Folks were pretty good in the meat lockers (cooled trailers) and we were all pretty thankful to have  cool place to sleep since the folks we were turning power on for had been sweltering in their home for days on end. 

Working during the storm was a giant sweaty mess. We'd start drinking water and gatorade first thing in the mornings. The safety folks would drive around from job to job handing out cold drinks and sometimes when we'd finish a section we'd cab up in the trucks and cool off for a bit. I'd sweat through my FR (fire retardant) coveralls by 10 AM. Thank goodness for onsite laundry services at the man camp. 
Again, on the last day in Ft. Meyers, we had a few hours to ourselves. The four of us decided to go to Ft. Meyers Beach. We were rather a sight walking down the beach in our work pants, boots and FR clothes. We didn't really pack for recreation when we left home as we only had time to throw crap together and head out. So there we are, walking down the beach, picking up seashells to take back home. Little kids and some of the adults would ask us if we were linemen. I guess we'd either have to be linemen or part of the mafia. :D. Then they'd thank us for coming down to turn the power on. That was very sweet. I joked with one fella who asked, "you guys linemen"? By replying, why? do we LOOK like assholes? He was in inside wireman from back east, and he just laughed. Then we wandered through shops, bought souvenirs and ice cream before heading back to sleep our last night in the bunks. 

A word about the people we ran into. Every single one of them was very sweet. In Tampa, waiting in a parking lot, a young woman rolled up in her car, rolled down the window and asked if we'd be done for the day soon. When I replied, yes, she asked if I liked beer. That's a silly question. YES. So she handed me an ice cold 24 pack which I handed to one of our group with a cooler (Zeke Farber) and we all shard later. As we were leaving a job in Ft Meyers, a fellow came running out of his home and asked if we liked liquor. Again, YES. He was a liquor distributor and gave me the pic of his cabinet. Tequila that time. We shared that as well. Throughout the trip people kept stopping by to thank us, and they'd hand us cold drinks, fruit, energy bars, popsicles and all manner of stuff. One lady gave us powder (thank goodness, that sweat made us CHAFF) and socks. Every single person we ran into was appreciative and kind. The Guatemalan family in Ft Meyers that was butchering chickens to cook on their open fire (they'd been out for 10 days) and obviously didn't have much, sent their beautiful children over with iced tea for us. To a person, they made it worth being there.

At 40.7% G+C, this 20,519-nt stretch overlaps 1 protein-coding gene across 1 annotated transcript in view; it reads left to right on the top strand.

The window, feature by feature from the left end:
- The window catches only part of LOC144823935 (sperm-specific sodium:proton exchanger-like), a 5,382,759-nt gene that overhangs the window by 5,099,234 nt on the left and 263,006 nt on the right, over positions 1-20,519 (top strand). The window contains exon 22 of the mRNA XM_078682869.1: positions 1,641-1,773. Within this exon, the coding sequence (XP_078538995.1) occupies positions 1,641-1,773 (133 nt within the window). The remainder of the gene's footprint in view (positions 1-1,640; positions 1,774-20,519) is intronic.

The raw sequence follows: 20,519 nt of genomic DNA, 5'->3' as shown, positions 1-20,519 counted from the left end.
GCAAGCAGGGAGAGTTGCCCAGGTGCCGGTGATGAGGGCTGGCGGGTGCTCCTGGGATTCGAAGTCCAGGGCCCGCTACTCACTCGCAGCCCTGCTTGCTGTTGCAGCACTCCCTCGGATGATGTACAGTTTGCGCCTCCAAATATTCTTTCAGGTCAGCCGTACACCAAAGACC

Then it was time to head home. It ended up being a little over 3 days getting back. The pic above is of our bucket (we were on our own getting home from Denver) coming down 285 and through South Park, home finally in sight. 

I can't thank Crys enough for taking care of everything while I was gone. It's really nice to not have to worry about home while you're gone. She even did several really cool home projects to surprise me with upon getting home. I needed her to drive me up to Salida on the day we left and come get me when I got back. She picked me up and we went to breakfast at our fav place up there, the Patio Pancake Place, then drove home to reconnect and have a bit of time before I went back to work the next day. I also felt well taken care of on the trip by our management team, Dustin Taylor, Jay Porteous and Tommy. They went out of their way to make sure we got fed, had a place to sleep and got paid. (I do like getting paid). Thanks also to the guys from Rifle and Grand Junction that used their company cards to help out Coy and I who had none. 

I was thrilled to get to go on this. I haven't been on a storm job in this century. And with just a little over 2 years to go, this feels like I got to go out with a bang. I feel like I held up my end on the work and wasn't a burden to my co-workers there. That always feels good. 

End of story. I'll update if anything occurs to me. 

Monday, September 11, 2017


It's a beautiful cool day out this morning. This weekend before Denny took off to help bring power back to Florida, we finished the main exterior of the greenhouse.

It was a race to the finish when we received the call that Denny would be leaving. we put in the last 7 panels in record time. Now we'll just have to build a doorway and put in the vents. There's a few other small details for finishing the exterior, but it feels nice to see a dome out there. We'll have a small raised bed around the outside, and we'll build the interior beds next year.